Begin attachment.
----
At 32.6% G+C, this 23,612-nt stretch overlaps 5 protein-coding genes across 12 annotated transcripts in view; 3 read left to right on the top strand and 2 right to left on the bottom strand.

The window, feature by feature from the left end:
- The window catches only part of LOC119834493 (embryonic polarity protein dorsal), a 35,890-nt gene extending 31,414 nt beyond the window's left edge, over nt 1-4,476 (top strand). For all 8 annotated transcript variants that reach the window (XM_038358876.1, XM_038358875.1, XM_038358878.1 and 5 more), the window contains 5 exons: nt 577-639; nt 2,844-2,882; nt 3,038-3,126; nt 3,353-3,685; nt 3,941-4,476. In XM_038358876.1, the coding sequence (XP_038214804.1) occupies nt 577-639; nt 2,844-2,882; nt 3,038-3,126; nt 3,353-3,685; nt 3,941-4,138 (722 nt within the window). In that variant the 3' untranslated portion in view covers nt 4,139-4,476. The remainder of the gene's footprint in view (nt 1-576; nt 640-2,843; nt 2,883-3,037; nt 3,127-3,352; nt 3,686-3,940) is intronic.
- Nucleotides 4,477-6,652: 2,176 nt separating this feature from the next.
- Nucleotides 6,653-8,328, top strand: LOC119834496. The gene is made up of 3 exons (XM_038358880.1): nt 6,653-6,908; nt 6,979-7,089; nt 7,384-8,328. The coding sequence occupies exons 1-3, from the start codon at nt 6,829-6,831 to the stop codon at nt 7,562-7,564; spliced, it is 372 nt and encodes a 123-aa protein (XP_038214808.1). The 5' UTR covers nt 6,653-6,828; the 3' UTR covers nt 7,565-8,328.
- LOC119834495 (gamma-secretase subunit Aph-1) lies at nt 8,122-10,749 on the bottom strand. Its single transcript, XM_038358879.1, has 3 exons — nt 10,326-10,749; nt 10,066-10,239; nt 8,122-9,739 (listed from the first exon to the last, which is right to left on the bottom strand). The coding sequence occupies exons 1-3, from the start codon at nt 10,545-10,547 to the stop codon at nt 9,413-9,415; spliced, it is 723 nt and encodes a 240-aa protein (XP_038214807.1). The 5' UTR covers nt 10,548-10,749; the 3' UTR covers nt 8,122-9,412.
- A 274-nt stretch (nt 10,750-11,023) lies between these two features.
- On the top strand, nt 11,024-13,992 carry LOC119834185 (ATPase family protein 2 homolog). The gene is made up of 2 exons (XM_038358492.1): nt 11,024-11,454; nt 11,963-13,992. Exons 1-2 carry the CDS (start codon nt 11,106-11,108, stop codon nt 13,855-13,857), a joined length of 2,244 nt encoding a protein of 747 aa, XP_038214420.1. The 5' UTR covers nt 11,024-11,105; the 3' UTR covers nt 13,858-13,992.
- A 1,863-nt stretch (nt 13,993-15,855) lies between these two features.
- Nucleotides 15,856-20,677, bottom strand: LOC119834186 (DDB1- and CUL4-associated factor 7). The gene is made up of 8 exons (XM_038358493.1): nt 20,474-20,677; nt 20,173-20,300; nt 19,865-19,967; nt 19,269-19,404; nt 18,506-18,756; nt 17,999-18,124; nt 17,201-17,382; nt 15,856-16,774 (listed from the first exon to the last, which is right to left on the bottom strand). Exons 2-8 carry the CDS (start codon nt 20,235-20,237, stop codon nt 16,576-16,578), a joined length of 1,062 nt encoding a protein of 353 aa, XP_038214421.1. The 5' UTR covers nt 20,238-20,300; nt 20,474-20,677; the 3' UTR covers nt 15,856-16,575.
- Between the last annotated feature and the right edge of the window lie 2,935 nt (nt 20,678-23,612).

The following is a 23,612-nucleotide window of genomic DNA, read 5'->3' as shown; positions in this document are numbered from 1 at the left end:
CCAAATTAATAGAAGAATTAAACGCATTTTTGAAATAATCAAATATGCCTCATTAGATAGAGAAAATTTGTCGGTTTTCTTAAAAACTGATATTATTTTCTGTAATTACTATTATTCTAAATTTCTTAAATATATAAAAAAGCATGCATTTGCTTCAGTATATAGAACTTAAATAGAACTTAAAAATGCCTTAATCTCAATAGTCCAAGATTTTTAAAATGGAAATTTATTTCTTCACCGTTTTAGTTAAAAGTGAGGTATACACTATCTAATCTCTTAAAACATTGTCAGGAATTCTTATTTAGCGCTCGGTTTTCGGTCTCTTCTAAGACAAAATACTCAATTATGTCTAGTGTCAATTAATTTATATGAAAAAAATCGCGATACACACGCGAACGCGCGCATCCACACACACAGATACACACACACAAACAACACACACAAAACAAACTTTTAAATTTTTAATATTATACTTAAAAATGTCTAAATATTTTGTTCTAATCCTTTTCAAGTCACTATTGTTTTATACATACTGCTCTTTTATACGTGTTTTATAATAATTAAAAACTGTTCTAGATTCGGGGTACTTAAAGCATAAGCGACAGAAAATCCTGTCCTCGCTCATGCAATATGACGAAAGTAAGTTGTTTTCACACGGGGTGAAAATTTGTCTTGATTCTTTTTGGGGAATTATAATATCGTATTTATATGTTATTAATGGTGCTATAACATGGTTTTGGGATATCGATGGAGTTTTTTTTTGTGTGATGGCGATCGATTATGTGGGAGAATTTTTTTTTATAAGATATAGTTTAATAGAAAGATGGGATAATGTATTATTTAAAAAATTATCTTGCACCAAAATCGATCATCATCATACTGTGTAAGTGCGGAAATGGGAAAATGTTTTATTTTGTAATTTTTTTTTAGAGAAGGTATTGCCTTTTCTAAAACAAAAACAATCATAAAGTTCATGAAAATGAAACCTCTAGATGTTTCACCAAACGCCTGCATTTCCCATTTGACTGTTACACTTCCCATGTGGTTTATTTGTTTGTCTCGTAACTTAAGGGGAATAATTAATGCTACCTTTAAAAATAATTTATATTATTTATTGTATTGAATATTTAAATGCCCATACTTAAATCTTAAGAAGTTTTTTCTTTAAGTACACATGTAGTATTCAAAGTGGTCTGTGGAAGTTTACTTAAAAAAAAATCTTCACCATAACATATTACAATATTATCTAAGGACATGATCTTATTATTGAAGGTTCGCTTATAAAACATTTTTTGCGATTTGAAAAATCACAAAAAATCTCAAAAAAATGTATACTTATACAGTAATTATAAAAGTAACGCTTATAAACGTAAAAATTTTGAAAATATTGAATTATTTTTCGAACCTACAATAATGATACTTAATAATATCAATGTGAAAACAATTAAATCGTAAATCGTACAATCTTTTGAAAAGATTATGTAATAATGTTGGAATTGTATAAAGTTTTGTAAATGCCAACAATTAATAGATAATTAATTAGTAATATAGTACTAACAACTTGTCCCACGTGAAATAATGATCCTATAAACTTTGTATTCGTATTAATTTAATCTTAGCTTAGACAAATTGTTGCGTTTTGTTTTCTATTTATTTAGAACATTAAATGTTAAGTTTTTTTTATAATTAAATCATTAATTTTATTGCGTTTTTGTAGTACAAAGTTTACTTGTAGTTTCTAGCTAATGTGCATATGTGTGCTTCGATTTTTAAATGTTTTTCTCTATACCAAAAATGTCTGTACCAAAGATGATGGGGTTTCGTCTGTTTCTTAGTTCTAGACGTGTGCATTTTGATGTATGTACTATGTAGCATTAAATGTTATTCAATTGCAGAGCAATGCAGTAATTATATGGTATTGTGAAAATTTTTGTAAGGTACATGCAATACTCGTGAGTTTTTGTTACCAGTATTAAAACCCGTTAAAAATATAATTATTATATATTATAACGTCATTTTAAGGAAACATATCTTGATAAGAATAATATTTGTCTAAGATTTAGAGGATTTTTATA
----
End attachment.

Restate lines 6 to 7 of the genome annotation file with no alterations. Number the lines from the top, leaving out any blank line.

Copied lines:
- LOC119834495 (gamma-secretase subunit Aph-1) lies at nt 8,122-10,749 on the bottom strand. Its single transcript, XM_038358879.1, has 3 exons — nt 10,326-10,749; nt 10,066-10,239; nt 8,122-9,739 (listed from the first exon to the last, which is right to left on the bottom strand). The coding sequence occupies exons 1-3, from the start codon at nt 10,545-10,547 to the stop codon at nt 9,413-9,415; spliced, it is 723 nt and encodes a 240-aa protein (XP_038214807.1). The 5' UTR covers nt 10,548-10,749; the 3' UTR covers nt 8,122-9,412.
- A 274-nt stretch (nt 10,750-11,023) lies between these two features.